Cancer ranks on the list of global killers as number two. Over the years, great strides have been made not only in cancer treatment but in survival rates for many different forms of the disease. Many false starts have occurred in the creation of a vaccine for cancer. Now it seems possible that 2013 may be the year when a successful vaccine is approved for use and treatment.
Despite advances in medical care and treatment of cancer, a very high need remains for a vaccine treatment. Current forms of cancer treatment like radiation, chemo and surgery can be successful. But they also can inflict tremendous side effects on patients regardless of the treatment outcome.
Cancer cells grow and multiply because the immune system does not recognize them as foreign. It has long been thought in the medical community that cancer vaccines and additional immunotherapies may be the key to solving the cancer riddle. Analysts at UBS A.G. (NYSE: UBS) think 2013 may be the year for progress.
UBS surveyed not only pharmaceutical companies working on vaccines, but the U.S. Food and Drug Administration (FDA) as well, looking for their vision of success as well as what prompted failures in the past. They took an in-depth look at the FDA’s “Guidance on Therapeutic Cancer Vaccines,” in addition to an exhausting review of clinical data and trials designs to determine the likelihood of success in 2013.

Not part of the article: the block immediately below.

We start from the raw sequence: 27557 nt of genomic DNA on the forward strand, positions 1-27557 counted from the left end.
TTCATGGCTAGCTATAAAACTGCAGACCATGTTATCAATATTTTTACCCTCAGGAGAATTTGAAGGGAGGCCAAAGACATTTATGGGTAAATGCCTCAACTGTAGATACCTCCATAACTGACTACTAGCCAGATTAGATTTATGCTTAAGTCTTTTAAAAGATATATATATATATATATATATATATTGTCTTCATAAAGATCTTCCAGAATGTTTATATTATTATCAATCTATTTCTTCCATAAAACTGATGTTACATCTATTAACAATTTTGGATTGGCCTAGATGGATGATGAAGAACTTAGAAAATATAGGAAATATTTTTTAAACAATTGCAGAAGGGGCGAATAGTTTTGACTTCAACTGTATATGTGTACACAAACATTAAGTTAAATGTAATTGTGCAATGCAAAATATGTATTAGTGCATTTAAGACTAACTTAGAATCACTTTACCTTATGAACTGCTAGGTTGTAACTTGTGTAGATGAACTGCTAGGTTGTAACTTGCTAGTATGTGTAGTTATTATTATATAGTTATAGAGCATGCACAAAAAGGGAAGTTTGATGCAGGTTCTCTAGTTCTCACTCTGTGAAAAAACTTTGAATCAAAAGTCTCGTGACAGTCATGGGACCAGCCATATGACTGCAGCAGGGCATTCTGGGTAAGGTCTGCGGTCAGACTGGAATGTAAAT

The 2010 approval of Dendreon Corp.’s (NASDAQ: DNDN) Provenge validated the concept of using antigen-based immunotherapies. Currently 35% of all vaccines in development are for cancer treatment. With three major pharmaceutical companies having phase 3 readouts, 2013 could prove to be the defining year.
UBS thinks the two best positioned companies are Neutral-rated GlaxoSmithKline PLC (NYSE: GSK) and Buy-rated Amgen Inc. (NASDAQ: AMGN). They think pivotal data will be forthcoming from GlaxoSmithKline in the form of results from the MAGE-A3 antigen data, which will be used for the treatment of skin and lung cancer. GlaxoSmithKline’s immunotherapeutics team is betting it has found a mixture of proteins that can boost the body’s natural ability to battle several kinds of cancers, all of which express the MAGE-A3 antigen. This protein is expressed on certain tumor cells, but not normal cells. The therapy also contains a mix of chemicals, AS15, that together act as an “adjuvant” to enhance the body’s immune response to the selected antigen. Results are expected in mid 2013.
They also expect Amgen’s therapeutic vaccine T-VEC, which is injected directly into visible cancer masses, to have additional positive results in 2013. T-Vec already has shown promise in treating regional melanoma. T-VEC (talimogene laherparepvec) is a treatment that leverages a patient’s own immune system. It has a dual mechanism of action, utilizing an attenuated herpes simplex virus (HSV) and a GM-CSF cytokine to stimulate the immune system. The virus is thought to potentiate local anti-tumor effects and the cytokine to potentiate systemic effects. GM-CSF stimulates T cells to kill melanoma cells at sites not infected with the HSV virus.
Cancer vaccines are viewed by the medical community as one of the final frontiers in the treatment of this deadly and fast-growing disease. With the acceptance of immunotherapies in the treatment of cancer and breakthroughs in vaccine research, 2013 could indeed prove to be the year for a true cancer vaccine for patient use.